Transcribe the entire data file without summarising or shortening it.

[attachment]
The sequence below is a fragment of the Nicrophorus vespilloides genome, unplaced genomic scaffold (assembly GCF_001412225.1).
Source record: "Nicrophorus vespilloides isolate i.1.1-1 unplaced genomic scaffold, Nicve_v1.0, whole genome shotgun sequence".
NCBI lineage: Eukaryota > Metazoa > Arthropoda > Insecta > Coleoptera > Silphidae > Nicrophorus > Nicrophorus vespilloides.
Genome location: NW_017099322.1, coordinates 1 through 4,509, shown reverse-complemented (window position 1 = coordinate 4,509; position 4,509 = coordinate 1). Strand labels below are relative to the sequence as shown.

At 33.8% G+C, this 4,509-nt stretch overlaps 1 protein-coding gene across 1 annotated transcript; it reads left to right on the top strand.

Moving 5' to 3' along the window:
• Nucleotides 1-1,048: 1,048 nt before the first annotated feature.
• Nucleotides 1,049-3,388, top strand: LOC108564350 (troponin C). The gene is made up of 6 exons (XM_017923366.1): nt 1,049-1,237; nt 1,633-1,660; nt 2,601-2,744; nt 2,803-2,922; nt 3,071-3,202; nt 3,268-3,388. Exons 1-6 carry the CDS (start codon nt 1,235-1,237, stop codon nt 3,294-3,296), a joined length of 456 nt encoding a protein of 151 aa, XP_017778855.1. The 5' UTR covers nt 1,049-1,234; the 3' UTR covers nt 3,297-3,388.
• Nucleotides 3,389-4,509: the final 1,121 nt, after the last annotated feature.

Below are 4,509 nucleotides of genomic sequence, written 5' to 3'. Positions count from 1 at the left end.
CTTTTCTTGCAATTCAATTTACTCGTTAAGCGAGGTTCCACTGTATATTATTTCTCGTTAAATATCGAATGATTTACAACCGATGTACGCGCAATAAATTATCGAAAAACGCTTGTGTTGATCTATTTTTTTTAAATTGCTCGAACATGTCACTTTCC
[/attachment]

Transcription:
The sequence below is a fragment of the Nicrophorus vespilloides genome, unplaced genomic scaffold (assembly GCF_001412225.1).
Source record: "Nicrophorus vespilloides isolate i.1.1-1 unplaced genomic scaffold, Nicve_v1.0, whole genome shotgun sequence".
NCBI lineage: Eukaryota > Metazoa > Arthropoda > Insecta > Coleoptera > Silphidae > Nicrophorus > Nicrophorus vespilloides.
Genome location: NW_017099322.1, coordinates 1 through 4,509, shown reverse-complemented (window position 1 = coordinate 4,509; position 4,509 = coordinate 1). Strand labels below are relative to the sequence as shown.

At 33.8% G+C, this 4,509-nt stretch overlaps 1 protein-coding gene across 1 annotated transcript; it reads left to right on the top strand.

Moving 5' to 3' along the window:
• Nucleotides 1-1,048: 1,048 nt before the first annotated feature.
• Nucleotides 1,049-3,388, top strand: LOC108564350 (troponin C). The gene is made up of 6 exons (XM_017923366.1): nt 1,049-1,237; nt 1,633-1,660; nt 2,601-2,744; nt 2,803-2,922; nt 3,071-3,202; nt 3,268-3,388. Exons 1-6 carry the CDS (start codon nt 1,235-1,237, stop codon nt 3,294-3,296), a joined length of 456 nt encoding a protein of 151 aa, XP_017778855.1. The 5' UTR covers nt 1,049-1,234; the 3' UTR covers nt 3,297-3,388.
• Nucleotides 3,389-4,509: the final 1,121 nt, after the last annotated feature.

Below are 4,509 nucleotides of genomic sequence, written 5' to 3'. Positions count from 1 at the left end.
CTTTTCTTGCAATTCAATTTACTCGTTAAGCGAGGTTCCACTGTATATTATTTCTCGTTAAATATCGAATGATTTACAACCGATGTACGCGCAATAAATTATCGAAAAACGCTTGTGTTGATCTATTTTTTTTAAATTGCTCGAACATGTCACTTTCC